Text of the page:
Dear me, I can hardly keep up. A Prime Minister talks about democracy in something more than platitudes, and in front of foreigners. And comes home to a chorus of boos from those whose recent contributions to democracy have included coups, live fire zones, and mass censorship of the internet. How dare she mention the word ‘democracy’ 27 times in a speech at a forum on democracy!
Included in the brick-bats hurled at Yingluck was a singularly offensive comment by the Thai Rath cartoonist Chai Ratchawat, whose real name is Somchai Katanyutanan (don’t you just hate these people who masquerade behind patently fabricated pen-names?).
Chai made an unfavorable comparison between PM Yingluck, an ‘evil woman’ who sold her country, and sex workers, who are not evil because they only sell their bodies. (Chai has previously published royalist cartoon books, some of which are directed at children, doubtless to help them develop proper moral attitudes.)
The PM was evidently not amused at being seen as something less than a sex worker and has filed a criminal defamation case against Chai, which seems vindictive but is par for the course for politicians of all stripes. What else you do expect if you include defamation in the criminal as well as civil code?
And her minions in the Ministry of Internet Censorship Technology have threatened to go beyond the legal and close down websites that insult the PM. (Yes, they can legally close a website provided they first get a court order, and the courts routinely rubber stamp these while you wait, but the MICT lads have a tendency to short circuit this tiresome legal rigmarole by leaning on Internet Service Providers to block access without any legal authority whatsoever.)
That staunch defender of free speech, the Bangkok Post, sees here a threat to the right to freedom of expression, and I have to agree, no matter what taste it leaves in my mouth. But their editorial curiously reckons that the PM’s suit has no chance of winning.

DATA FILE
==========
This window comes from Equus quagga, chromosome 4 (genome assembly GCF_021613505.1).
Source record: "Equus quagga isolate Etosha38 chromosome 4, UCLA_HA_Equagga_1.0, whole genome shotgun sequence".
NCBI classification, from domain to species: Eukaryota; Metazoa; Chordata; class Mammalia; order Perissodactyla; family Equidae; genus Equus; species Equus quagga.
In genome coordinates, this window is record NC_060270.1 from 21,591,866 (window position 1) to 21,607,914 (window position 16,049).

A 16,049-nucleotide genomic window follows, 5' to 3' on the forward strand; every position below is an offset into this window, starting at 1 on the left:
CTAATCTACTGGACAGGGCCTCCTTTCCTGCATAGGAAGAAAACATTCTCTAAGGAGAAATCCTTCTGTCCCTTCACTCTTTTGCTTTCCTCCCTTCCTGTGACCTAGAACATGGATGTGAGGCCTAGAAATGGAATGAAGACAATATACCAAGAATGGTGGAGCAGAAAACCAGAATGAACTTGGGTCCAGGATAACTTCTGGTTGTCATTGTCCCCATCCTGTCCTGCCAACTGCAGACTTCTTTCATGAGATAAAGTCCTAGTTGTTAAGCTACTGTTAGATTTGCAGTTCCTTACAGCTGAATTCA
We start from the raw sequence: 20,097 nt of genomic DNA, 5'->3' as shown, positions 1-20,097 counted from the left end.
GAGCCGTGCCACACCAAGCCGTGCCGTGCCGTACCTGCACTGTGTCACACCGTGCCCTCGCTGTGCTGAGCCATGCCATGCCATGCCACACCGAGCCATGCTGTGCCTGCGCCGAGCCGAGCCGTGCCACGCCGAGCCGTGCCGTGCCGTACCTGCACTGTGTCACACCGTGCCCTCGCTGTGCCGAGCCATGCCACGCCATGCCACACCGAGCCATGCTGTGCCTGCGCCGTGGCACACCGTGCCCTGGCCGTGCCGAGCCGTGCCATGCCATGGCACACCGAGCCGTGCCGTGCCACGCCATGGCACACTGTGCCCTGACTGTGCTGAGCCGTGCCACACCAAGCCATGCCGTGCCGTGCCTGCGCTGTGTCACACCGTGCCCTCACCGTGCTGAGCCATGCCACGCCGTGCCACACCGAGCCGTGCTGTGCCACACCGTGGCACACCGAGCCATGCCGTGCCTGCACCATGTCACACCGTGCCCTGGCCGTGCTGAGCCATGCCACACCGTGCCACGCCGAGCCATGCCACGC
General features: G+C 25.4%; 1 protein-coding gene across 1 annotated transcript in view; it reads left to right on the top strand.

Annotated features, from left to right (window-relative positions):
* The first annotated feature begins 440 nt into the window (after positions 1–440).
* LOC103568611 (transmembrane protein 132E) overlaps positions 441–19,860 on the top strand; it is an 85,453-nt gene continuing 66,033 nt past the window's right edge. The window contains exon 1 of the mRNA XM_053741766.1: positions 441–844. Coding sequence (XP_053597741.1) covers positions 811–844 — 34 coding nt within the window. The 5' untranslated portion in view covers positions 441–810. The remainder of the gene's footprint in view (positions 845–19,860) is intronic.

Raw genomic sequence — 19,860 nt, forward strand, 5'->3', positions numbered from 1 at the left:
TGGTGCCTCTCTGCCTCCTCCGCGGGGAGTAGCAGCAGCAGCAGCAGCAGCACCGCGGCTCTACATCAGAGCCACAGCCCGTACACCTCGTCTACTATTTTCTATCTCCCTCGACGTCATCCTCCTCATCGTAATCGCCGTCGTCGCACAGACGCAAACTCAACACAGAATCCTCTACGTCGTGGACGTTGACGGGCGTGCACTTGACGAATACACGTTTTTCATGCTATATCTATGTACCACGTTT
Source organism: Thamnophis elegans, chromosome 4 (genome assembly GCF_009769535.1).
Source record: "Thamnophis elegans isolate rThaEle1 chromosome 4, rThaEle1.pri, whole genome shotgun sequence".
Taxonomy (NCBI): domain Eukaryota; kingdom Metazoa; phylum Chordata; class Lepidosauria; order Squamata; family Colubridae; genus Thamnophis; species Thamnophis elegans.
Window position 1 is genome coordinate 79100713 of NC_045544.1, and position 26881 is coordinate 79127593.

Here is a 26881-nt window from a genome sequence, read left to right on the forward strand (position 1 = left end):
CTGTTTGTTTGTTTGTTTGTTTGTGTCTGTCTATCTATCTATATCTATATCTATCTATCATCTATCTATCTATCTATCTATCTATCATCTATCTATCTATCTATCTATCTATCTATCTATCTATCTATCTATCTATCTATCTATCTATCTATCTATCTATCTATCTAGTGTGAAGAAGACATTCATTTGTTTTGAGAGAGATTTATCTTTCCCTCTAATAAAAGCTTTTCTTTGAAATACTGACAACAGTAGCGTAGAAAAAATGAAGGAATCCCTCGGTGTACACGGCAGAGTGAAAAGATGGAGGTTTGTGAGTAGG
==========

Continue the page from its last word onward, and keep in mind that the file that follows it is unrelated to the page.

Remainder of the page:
‘Mr Somchai’s post is so offensive, so exaggerated, so over the top, that it can’t really defame the premier’, they say.
The theory seems to be that if you say something that is just normally offensive, then you can get done for defamation; but you are extremely offensive, then you can’t.
Now I have looked long and hard at Title XI, Chapter 3, Articles 326-333 of the Criminal Code and I can’t find anything that defines a degree of ‘excessive libel’ beyond which you are no longer committing an offence.
But I suspect that the Post may be correct and is referring to one of the non-laws of Thailand, the rules that are nowhere in the statute books, but which everyone is supposed to know about and observe. And observe far more strictly than the written rules, in fact.
For example, Vorayuth Yoovidhya, the scion of the Red Bull family whose Ferrari ran down and killed a policeman on Sukhumwit Road last September, has still not been indicted because the public prosecutor is waiting for the police to include the offence of speeding on his charge sheet. The police seem very reluctant to do this. It must be because their cameras clocked him at a 170 kph and ‘everyone knows’ that breaking the speed limit means driving at between 81 and 103 kph (which is the fastest speed that any of the well-maintained Thai police vehicles can manage). Anything over that and you’re away scot free.
Similarly, there has been no prosecution of anyone for the deaths of 78 men and boys in military custody after the Tak Bai incident in 2004 (well there was a prosecution of the survivors, but that’s a different matter). Clearly the non-law in this case is that if you bump off a one person, or maybe even 3 or 4, then you could end up facing the death penalty. But if you are responsible for the deaths of scores, then you have gone too far and there is no case to answer.
This must be true because in the only massacre since then in 2010, the same thing happened. Or rather didn’t happen.
In this case, however, there is another non-law at play. The investigation into the 3 generals responsible for the circumstances leading to the deaths exonerated them (oh come on, stop feigning surprise there). But the army commander-in-chief at the time, General Pravit Wongsuwan, made it clear that it wouldn’t have made any difference if they had been found guilty. “There is no disciplinary penalty for those holding the rank of general,” he said, proving that not only are some actions so over the top that they can’t be punished, some people are too.